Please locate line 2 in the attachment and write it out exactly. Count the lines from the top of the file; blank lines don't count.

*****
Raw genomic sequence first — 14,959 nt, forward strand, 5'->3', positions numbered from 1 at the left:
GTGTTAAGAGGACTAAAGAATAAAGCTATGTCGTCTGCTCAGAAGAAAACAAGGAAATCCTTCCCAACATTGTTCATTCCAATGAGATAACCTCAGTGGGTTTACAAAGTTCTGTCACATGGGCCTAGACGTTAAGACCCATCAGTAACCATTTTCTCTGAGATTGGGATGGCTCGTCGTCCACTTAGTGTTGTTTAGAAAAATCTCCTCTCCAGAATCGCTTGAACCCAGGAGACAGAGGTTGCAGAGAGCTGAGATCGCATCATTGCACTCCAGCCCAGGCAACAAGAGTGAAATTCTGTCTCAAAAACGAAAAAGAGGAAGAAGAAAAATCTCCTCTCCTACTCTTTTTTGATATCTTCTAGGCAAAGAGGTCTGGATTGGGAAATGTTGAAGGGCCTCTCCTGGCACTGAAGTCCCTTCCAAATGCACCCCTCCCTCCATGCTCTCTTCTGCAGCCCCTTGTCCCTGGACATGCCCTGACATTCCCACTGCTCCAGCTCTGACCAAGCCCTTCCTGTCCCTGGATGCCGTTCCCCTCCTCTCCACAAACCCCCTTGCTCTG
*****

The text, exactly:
GTGTTAAGAGGACTAAAGAATAAAGCTATGTCGTCTGCTCAGAAGAAAACAAGGAAATCCTTCCCAACATTGTTCATTCCAATGAGATAACCTCAGTGGGTTTACAAAGTTCTGTCACATGGGCCTAGACGTTAAGACCCATCAGTAACCATTTTCTCTGAGATTGGGATGGCTCGTCGTCCACTTAGTGTTGTTTAGAAAAATCTCCTCTCCAGAATCGCTTGAACCCAGGAGACAGAGGTTGCAGAGAGCTGAGATCGCATCATTGCACTCCAGCCCAGGCAACAAGAGTGAAATTCTGTCTCAAAAACGAAAAAGAGGAAGAAGAAAAATCTCCTCTCCTACTCTTTTTTGATATCTTCTAGGCAAAGAGGTCTGGATTGGGAAATGTTGAAGGGCCTCTCCTGGCACTGAAGTCCCTTCCAAATGCACCCCTCCCTCCATGCTCTCTTCTGCAGCCCCTTGTCCCTGGACATGCCCTGACATTCCCACTGCTCCAGCTCTGACCAAGCCCTTCCTGTCCCTGGATGCCGTTCCCCTCCTCTCCACAAACCCCCTTGCTCTG